For some specialties, compensation can be linked to supply and demand, but for othersparticularly emergency medicinethis years figures have more-complex explanations. Although the Centers for Disease Control and Prevention released figures last month showing that there were 5 million more emergency-room visits in 2005 than 2004 and total visits reached an all-time high of 115 million, average ER physician compensation increased only 6.25%less than half the increase registered for oncologists.
There is an ER crunch, says Travis Singleton, vice president of marketing with Irving, Texas-based recruiter Merritt, Hawkins & Associates, one of the groups participating in the survey. But just because numbers have risen less than expected doesnt mean there is less of a demand. With ER physicians, I think weve hit a plateau and groups are doing other things to be attractive.
According to the survey, compensation for emergency physicians ranges $272,500 to $207,600. Singleton says salaries have just about reached the threshold that most emergency-medicine groups can afford to offer, so they are offering a shorter workday instead. Where 12-hour shifts were once the norm, he says todays emergency doctor may only have to fill an eight- to 10-hour slot and work during the busiest trauma times only once or twice a month.
The buzzwords for the new physician are quality of life, he says. An ER physician coming out of training can get a job anywhere and be paid something thatby some peoplewould be considered too much.
Singleton also says some rural hospitals now fill emergency positions with family physicians, internists and general surgeons who choose to work in a rural ER because of the quality-of-life benefits provided by shift work.
Gabe Heckt, vice president of the Irving, Texas-based healthcare staffing firm Martin, Fletcher, says that the aging population is affecting the demand and compensation for the specialties that see older patients. Beyond that, another major trend is the rise in employed physicians, which he says is related to quality-of-life issues. He adds that his firm recently placed some general surgeons who walked away from private practices where they were making between $285,000 and $300,000 for salaried positions where they will make between $210,000 and $230,000.
For psychiatrists and urologists, Singleton says compensation increases are more of a straightforward result of supply and demand, while double-digit growth in oncologists compensation and high salaries for orthopedic surgeons are often the result of hospital or medical group marketing strategies.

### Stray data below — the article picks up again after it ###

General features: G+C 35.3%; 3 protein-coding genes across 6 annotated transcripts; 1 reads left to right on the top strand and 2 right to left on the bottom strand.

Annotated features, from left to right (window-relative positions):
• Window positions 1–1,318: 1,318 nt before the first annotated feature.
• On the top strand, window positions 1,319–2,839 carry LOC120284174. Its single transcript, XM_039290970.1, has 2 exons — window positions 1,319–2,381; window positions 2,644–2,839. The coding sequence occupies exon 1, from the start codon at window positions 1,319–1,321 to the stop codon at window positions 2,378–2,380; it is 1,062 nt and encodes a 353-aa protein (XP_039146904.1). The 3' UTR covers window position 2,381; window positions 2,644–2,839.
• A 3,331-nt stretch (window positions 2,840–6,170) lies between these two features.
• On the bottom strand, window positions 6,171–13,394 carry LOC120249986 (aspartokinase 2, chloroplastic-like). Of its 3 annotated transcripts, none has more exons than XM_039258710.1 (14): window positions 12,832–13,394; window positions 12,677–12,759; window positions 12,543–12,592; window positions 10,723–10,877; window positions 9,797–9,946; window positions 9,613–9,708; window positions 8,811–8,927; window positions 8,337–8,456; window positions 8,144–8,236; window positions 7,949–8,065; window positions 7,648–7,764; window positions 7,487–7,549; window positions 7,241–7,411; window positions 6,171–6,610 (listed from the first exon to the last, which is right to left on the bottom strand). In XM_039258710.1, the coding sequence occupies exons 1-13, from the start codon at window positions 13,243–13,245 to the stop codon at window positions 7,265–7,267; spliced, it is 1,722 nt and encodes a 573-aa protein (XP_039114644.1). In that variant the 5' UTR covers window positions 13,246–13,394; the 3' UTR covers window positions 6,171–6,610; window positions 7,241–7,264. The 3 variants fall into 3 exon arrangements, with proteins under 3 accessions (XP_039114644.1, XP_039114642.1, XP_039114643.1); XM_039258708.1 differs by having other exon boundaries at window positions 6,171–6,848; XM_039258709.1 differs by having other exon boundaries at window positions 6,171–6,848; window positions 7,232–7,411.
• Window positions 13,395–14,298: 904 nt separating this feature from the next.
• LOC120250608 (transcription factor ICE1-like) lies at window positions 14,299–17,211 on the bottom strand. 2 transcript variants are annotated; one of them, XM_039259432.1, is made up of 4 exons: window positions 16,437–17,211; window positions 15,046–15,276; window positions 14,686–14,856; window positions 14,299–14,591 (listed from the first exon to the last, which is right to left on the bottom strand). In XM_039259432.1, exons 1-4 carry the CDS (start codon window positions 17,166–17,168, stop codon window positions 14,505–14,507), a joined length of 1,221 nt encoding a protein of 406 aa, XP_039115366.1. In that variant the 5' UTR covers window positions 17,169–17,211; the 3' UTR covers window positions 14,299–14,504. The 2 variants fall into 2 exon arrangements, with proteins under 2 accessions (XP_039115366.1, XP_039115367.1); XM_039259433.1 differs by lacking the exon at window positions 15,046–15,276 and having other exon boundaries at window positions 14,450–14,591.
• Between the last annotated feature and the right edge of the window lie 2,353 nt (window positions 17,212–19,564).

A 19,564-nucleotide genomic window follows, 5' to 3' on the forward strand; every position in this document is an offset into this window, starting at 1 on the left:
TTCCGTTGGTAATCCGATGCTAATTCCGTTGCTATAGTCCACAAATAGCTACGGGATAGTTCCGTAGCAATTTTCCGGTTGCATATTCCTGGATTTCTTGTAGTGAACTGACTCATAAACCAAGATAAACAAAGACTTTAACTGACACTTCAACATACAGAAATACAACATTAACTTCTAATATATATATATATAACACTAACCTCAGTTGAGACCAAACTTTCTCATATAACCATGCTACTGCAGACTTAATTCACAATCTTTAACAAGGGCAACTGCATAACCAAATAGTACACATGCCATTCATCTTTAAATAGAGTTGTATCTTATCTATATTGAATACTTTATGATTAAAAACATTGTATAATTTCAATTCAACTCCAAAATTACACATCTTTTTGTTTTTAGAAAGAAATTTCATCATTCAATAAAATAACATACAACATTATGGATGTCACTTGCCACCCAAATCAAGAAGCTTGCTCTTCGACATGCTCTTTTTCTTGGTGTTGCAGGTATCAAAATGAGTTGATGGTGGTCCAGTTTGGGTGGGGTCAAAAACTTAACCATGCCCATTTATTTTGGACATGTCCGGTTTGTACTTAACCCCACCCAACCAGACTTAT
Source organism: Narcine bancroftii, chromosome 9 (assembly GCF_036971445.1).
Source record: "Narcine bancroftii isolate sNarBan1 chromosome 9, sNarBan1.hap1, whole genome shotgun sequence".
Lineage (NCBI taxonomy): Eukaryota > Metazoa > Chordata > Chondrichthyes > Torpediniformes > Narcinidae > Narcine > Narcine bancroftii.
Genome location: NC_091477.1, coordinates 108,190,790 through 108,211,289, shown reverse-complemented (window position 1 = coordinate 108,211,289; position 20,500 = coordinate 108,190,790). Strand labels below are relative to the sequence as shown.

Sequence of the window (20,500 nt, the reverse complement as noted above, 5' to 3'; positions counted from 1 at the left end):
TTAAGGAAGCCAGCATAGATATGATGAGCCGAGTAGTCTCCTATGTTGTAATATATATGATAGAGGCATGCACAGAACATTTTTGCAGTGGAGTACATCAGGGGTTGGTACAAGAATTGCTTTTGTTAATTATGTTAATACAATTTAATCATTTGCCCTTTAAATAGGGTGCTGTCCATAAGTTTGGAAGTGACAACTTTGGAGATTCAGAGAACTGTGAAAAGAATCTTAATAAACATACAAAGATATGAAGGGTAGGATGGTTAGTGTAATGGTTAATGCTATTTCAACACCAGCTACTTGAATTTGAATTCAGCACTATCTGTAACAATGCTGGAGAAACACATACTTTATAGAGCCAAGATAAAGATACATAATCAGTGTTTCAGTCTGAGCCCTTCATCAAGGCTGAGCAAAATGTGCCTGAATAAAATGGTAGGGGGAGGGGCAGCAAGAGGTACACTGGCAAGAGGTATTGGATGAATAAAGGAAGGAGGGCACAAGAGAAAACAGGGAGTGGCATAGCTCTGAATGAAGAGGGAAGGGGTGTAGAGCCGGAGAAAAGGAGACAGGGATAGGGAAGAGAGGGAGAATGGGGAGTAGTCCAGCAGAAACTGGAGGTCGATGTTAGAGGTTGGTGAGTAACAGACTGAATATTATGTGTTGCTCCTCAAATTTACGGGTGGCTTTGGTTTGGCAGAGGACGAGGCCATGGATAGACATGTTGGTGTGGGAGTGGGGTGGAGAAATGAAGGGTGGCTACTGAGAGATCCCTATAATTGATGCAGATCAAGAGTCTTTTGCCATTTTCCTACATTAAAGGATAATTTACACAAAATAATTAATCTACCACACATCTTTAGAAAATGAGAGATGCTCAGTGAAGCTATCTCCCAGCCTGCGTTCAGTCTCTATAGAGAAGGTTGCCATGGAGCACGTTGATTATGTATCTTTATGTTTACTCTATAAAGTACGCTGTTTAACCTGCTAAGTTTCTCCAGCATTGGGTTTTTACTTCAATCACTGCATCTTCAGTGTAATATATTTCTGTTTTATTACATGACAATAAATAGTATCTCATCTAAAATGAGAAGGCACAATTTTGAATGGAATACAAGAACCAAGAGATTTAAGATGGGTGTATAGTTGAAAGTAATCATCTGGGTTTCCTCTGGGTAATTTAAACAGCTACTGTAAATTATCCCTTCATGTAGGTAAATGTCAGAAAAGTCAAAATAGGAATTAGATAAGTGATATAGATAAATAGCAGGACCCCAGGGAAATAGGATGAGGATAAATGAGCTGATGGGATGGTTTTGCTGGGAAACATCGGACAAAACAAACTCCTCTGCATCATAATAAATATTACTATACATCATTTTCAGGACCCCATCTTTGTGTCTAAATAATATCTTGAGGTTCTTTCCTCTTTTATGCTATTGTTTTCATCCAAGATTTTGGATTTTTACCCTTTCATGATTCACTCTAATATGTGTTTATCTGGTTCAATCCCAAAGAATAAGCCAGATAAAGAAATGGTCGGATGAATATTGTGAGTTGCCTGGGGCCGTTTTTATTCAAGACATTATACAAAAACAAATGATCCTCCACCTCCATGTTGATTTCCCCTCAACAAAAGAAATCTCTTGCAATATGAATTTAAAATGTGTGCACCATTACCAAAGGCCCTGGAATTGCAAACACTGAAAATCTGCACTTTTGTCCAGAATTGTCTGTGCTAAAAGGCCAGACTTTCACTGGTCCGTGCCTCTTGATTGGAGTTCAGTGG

At 13.9%, oncologists saw the biggest increase in average compensation to $336,676 in 2007. Advances in oncology have led to oncologists salaries advancing past the $300,000 mark, Singleton says.
Similarly, Singleton says, a good orthopedic surgeon is worth their weight in gold, but there is only so much gold available. Groups have hit their limit of what they can offer, and we tell people it can be a very lengthy search for groups or hospitals seeking to hire orthopedic surgeons, he says. Still, orthos registered the fifth-highest compensation increase in the survey. Their average compensation rose about 9.5% to $438,561 in 2007 from $400,579 in 2006. In 2007, their compensation ranges were from $481,221 to $359,000.
Psychiatrists have the third-biggest gain in compensation. Their average compensation rose about 10.9% to $208,108 in 2007 from $187,606 in 2006. The range for this years survey is $288,490 to $177,334.
Ultimately, however, Singleton predicts that the biggest percentage increases in the near future will go to internists (whose average compensation is $185,140 in this years survey) and family physicians (with average compensation of $170,212), with one factor being that offering a $10,000-to-$15,000 raise is more attractive to someone making $180,000 than it is to someone making $450,000. As with other specialties, another key factor will be demand. I think its going to remind people of the primary-care age of the 90s, he says.
Since recruiting new physicians is getting tougher, Singleton offers these important pieces of advice: Make the physicians you have happy, so they dont leave, and understand how quality-of-life issues affect physicians employment decisions.